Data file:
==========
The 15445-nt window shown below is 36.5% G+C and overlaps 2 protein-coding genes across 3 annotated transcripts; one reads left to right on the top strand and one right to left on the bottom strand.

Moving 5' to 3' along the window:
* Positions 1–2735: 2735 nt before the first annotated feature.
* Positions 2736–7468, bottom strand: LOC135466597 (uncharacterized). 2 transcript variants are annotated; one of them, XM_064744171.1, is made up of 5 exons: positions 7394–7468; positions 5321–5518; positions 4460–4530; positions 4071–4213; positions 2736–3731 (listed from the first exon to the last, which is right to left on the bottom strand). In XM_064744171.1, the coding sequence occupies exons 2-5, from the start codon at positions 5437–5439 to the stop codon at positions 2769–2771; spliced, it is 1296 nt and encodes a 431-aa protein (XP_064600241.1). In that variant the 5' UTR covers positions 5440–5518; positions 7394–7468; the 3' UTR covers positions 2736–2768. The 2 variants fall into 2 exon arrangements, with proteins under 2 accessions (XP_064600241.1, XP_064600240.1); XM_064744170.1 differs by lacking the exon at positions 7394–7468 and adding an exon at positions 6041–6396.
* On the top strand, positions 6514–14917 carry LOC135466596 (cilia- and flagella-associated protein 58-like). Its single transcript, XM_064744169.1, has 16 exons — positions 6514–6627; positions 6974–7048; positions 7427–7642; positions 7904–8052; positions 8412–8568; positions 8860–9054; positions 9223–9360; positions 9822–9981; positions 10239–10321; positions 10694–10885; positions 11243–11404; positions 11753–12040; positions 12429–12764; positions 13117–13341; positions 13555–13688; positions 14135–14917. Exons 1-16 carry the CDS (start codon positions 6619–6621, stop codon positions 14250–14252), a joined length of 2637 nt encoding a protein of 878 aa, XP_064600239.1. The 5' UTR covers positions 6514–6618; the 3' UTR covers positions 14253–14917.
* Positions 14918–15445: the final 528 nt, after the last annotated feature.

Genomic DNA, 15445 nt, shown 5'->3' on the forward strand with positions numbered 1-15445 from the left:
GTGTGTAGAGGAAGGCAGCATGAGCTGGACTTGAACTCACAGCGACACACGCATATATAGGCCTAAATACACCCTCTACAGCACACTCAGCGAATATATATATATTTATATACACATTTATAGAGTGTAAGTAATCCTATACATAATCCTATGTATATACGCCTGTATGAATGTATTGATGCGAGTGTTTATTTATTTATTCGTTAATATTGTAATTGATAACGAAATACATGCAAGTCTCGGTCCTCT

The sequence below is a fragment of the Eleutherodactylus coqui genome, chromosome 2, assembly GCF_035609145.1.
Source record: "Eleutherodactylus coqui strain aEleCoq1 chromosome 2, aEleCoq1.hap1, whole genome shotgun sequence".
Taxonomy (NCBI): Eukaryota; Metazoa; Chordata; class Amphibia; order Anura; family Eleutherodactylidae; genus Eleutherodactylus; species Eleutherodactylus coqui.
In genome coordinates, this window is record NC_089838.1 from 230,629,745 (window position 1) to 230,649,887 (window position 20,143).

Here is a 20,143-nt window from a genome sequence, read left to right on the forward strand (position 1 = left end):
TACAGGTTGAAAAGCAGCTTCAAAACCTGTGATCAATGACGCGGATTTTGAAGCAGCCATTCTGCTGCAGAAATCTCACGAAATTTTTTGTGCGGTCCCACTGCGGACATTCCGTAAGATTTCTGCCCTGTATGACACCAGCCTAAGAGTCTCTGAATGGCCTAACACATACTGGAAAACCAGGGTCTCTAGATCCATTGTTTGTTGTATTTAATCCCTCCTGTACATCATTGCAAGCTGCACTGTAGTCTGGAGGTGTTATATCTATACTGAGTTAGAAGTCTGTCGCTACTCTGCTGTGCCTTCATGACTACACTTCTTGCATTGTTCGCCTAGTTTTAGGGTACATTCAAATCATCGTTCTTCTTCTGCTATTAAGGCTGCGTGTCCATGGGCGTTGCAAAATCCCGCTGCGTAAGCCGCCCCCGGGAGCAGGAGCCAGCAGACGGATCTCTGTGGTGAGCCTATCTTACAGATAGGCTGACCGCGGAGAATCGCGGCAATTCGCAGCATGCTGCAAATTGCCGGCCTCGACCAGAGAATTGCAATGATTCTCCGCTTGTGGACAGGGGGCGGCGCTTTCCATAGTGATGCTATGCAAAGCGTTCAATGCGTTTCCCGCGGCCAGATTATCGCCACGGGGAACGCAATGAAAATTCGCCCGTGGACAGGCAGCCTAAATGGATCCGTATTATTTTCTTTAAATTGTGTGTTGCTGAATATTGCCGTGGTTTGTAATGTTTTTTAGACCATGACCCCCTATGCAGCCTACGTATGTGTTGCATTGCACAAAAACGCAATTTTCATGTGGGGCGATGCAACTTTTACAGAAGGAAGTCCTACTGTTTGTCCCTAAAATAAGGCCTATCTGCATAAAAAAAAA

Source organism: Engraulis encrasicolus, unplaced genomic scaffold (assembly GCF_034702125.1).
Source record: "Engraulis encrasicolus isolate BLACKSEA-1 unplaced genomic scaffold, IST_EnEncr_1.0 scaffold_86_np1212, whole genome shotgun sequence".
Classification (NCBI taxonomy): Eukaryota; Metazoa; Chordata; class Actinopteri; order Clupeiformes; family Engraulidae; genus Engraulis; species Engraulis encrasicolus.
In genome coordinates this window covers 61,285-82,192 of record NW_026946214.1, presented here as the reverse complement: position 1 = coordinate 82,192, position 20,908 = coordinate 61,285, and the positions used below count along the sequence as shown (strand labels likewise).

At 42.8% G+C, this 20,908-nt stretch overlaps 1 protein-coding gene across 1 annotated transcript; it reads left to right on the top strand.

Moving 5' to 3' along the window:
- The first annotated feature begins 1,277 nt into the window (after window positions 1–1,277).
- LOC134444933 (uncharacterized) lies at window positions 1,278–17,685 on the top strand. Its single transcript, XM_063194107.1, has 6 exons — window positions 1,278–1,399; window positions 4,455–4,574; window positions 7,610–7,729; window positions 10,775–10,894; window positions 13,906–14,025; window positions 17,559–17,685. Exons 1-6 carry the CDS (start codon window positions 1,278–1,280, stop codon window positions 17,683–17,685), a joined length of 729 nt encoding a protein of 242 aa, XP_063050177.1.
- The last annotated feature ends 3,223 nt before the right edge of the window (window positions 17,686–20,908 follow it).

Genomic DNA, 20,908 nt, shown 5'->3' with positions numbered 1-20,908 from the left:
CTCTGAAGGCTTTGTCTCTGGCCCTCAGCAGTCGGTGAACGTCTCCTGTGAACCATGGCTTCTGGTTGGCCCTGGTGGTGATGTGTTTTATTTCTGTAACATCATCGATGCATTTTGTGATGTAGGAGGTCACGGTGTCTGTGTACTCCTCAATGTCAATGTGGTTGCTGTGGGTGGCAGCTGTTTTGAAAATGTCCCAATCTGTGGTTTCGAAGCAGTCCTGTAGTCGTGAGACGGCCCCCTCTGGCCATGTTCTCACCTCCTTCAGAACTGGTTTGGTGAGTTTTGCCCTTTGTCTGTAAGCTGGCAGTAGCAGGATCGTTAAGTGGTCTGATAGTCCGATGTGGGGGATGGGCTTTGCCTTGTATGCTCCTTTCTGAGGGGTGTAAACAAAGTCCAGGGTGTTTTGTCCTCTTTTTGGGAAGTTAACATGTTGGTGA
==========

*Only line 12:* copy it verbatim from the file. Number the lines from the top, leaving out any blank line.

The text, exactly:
In genome coordinates, this window is record NC_089838.1 from 230,629,745 (window position 1) to 230,649,887 (window position 20,143).